UN HR at 70

The Universal Declaration of Human Rights 70th Anniversary: What it Means for Investors

Today, December 10, the Universal Declaration of Human Rights (UDHR) celebrates its 70th anniversary. It remains as relevant as it was in 1948, when it was adopted by the United Nations General Assembly via resolution 217A at its 3rd session in Paris.

The UDHR is the foundation of international human rights law. It represents the universal recognition that basic rights and fundamental freedoms are inherent to all human beings, inalienable and equally applicable to everyone regardless of nationality, place of residence, gender, national or ethnic origin, color, religion, language, or any other status.

This 70th anniversary is an opportunity to reaffirm the universal values and enduring principles embodied in the Declaration, mobilize people around the world, and take stock of the state of human rights today.

Human Rights & Responsible Investment

Investors can and should play a central role in ensuring companies respect human rights, which were first formed and enshrined in the UDHR.

Like companies, investors have a responsibility to respect human rights, as outlined by the UN Guiding Principles on Business and Human Rights (UNGPs) and the OECD Guidance on Responsible Business Conduct for Institutional Investors. The UNGPs provide a framework for investors to engage companies on salient human rights risks (risks to people), rather than material risks (risks to the company’s bottom line), recognizing that where risks to human rights are greatest, there is strong convergence with risk to business. 

This means that investors should identify existing and potential adverse human rights impacts in their portfolios, and use their leverage to prevent and mitigate abuses and provide remedy for abuses when they occur.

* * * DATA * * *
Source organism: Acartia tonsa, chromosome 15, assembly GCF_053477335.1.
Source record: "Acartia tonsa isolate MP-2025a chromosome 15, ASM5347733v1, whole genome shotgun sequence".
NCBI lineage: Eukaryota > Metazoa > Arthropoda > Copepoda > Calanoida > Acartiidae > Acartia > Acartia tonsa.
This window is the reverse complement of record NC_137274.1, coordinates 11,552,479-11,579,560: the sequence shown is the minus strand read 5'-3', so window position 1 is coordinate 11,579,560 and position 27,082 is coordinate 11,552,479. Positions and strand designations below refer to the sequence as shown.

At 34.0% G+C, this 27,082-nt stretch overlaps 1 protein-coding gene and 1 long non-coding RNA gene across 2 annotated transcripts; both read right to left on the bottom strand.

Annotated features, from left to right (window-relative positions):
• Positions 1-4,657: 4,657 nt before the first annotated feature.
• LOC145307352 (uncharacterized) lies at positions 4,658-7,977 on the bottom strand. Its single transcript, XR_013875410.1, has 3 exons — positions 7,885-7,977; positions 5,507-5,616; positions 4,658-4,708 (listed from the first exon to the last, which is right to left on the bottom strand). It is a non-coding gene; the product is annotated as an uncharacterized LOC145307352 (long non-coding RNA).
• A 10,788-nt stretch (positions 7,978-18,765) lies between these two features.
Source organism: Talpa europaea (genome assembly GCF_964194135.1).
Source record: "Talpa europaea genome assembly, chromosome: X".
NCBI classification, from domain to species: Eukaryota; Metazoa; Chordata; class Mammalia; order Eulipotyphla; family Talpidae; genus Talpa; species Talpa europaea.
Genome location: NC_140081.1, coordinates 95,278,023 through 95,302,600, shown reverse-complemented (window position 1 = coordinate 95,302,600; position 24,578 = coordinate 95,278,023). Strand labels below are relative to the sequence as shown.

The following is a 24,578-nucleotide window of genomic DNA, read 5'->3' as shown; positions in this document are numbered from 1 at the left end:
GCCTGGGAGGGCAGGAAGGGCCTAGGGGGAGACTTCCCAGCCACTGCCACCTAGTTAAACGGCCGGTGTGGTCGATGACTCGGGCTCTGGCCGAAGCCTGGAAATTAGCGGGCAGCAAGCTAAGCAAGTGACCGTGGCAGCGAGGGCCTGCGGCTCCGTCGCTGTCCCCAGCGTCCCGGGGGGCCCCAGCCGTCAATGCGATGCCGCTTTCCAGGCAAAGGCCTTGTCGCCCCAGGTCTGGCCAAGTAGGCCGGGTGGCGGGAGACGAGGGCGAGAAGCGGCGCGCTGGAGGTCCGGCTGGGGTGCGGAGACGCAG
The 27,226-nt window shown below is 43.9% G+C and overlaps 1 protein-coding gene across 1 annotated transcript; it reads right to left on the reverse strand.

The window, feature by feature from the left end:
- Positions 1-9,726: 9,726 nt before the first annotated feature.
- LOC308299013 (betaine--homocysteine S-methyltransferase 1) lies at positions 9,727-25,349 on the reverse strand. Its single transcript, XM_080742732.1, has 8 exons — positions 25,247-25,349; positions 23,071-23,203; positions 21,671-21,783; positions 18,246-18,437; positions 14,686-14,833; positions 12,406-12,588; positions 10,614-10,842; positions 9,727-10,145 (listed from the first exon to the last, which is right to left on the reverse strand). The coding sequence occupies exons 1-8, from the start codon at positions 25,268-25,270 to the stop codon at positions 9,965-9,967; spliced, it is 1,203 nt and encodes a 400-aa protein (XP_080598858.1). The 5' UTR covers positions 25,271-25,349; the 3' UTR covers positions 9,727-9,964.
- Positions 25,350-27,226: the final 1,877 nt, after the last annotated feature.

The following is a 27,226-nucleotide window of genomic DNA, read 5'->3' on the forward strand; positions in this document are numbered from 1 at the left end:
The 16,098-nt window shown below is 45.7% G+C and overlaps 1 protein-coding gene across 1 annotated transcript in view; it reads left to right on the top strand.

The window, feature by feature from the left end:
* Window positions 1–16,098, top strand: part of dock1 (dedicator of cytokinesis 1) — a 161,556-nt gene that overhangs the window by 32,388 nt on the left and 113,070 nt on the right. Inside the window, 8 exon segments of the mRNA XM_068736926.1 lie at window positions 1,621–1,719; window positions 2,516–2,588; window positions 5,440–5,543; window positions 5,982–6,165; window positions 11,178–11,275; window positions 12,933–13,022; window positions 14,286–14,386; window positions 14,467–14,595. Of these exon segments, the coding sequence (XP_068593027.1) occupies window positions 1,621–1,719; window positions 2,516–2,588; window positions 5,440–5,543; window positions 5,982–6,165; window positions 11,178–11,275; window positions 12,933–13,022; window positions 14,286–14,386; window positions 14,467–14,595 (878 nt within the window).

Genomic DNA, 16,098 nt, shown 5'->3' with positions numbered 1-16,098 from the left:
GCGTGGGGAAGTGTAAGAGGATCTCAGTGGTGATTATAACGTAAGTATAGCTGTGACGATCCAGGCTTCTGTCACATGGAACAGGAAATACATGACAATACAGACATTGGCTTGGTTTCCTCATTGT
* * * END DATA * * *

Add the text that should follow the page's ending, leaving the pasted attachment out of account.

A sound understanding of human rights risks in investment portfolios also allows investors to identify investment risks, including significant operational, legal and reputational risks companies might face when they do not take adequate steps to manage human rights risks. 

Despite growing awareness of and commitments by investors and businesses to human rights, there is still a long way to go realize the vision laid out by the UDHR. A recent report by the UN Working Group on business and human rights found that the majority of companies do not demonstrate practices that meet the requirements set by the UNGPs, and calls on investors to implement human rights due diligence and to systematically require effective due diligence by the companies they invest in.

This is why the Investor Alliance for Human Rights seeks to provide investors with guidance and collective action opportunities to engage companies to prevent and mitigate negative human rights impacts, and hold companies accountable when they fail to do so. 

The 70th anniversary of the declaration invites responsible investors to RESPECT the rights enshrined in the UDHR; ENGAGE business actors across the world on human rights; and REFLECT on progress and challenges, and ways that everyone can stand up for human rights.